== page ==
(they've known all along)
What if each of the world's 6 billion people wrote one poem today on a single folded sheet and stapled it each to the others end on end. The paper chain would reach around the world twenty-one thousand times. Earth, the tenement, with six billion poems flapping like bedsheets in the air above our streets, some blood marked, some greyed by the smoke from our frankfurter stands, most white like belly feathers and we all have to look up. Is it time to cut the poetry loose? The news papers cry and the people pull out their scissors. The poems launch themselves upward, it takes only half of them to link humanity to the moon, the rest carry on past, we watch with our telescopes and iphones until they are gone. Well that's that then isn't it, the poets of the world might say. They've known all along, about the numbers -
We hear this kind of calculation used everywhere today: If you lined up all the polystyrene foam cups made in just one day, they would circle the earth. If all the glass bottles and jars collected through recycling in the U.S. in 1994 were laid end to end, they'd reach the moon and half way back to earth. Every day, Americans use enough steel and tin cans to make a steel pipe running from Los Angeles to New York and back again. (Not a bad idea, if you put a bullet train in that pipe.) This poem uses the same conceit, but for poetic purposes, making a paper chain of poems strung like a clothesline above the tenement of the earth. It's a poem about poetry, but also about humanity and art, struck through with humour, and ending with a nod to reality.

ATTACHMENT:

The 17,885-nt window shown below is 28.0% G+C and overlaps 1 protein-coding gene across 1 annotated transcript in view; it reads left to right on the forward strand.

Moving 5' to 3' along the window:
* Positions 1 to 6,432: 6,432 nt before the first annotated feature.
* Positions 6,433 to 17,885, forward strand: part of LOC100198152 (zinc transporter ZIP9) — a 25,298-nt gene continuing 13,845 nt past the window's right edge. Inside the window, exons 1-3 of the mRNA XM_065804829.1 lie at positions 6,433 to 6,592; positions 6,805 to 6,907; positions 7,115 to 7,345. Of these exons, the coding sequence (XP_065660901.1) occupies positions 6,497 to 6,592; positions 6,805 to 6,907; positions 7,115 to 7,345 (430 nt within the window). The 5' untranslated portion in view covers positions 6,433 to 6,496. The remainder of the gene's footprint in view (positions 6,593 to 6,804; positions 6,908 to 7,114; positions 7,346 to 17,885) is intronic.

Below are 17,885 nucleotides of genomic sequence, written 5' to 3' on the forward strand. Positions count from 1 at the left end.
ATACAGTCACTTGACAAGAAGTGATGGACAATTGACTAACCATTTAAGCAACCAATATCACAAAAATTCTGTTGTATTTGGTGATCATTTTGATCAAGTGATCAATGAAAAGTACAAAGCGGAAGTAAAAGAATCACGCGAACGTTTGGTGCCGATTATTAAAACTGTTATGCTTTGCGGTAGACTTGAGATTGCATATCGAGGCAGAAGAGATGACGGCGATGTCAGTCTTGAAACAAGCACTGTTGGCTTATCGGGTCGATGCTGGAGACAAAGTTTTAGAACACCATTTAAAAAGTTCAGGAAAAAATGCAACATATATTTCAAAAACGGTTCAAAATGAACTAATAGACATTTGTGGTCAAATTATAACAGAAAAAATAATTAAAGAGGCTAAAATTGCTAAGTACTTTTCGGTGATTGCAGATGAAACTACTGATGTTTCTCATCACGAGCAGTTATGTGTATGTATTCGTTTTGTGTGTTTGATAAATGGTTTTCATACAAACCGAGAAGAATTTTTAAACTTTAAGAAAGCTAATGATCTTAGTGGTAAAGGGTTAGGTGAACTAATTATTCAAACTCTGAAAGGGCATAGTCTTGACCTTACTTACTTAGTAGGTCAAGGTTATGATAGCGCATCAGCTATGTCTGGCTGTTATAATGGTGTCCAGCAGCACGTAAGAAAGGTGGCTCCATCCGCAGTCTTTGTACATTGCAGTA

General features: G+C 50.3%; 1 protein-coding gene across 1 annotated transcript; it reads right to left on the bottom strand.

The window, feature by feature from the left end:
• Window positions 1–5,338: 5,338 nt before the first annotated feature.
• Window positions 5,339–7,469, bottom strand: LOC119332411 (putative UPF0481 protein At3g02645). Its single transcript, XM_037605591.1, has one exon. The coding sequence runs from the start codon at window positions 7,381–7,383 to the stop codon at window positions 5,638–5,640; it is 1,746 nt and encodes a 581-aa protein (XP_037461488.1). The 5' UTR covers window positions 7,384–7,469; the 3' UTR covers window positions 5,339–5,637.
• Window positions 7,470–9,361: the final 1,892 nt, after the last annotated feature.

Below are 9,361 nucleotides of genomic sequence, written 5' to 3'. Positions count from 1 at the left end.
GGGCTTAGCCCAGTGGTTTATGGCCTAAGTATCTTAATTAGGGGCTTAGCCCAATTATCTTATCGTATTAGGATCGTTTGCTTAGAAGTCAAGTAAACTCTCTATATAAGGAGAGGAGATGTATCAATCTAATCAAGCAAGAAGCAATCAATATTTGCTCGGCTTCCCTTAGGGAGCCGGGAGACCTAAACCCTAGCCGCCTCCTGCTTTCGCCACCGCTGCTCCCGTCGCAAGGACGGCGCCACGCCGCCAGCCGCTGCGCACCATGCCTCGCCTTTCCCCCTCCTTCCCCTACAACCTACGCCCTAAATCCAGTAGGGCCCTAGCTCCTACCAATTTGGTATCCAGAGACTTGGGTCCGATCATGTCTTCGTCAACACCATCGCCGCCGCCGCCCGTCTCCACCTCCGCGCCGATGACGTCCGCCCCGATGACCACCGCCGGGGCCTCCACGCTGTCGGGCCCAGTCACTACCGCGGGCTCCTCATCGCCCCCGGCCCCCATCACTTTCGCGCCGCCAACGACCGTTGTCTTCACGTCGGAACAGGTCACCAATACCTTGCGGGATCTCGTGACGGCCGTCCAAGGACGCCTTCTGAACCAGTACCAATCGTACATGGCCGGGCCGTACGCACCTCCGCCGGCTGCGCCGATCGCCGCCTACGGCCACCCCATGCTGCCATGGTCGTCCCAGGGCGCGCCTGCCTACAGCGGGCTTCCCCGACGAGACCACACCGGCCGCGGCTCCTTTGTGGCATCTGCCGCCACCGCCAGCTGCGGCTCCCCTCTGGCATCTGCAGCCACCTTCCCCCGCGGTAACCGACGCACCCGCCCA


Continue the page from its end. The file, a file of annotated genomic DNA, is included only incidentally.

Joseph Millar and Dorianne Laux
IBPC New Poetry Voices
First Place, February 2010
Judges Joseph Millar and Dorianne Laux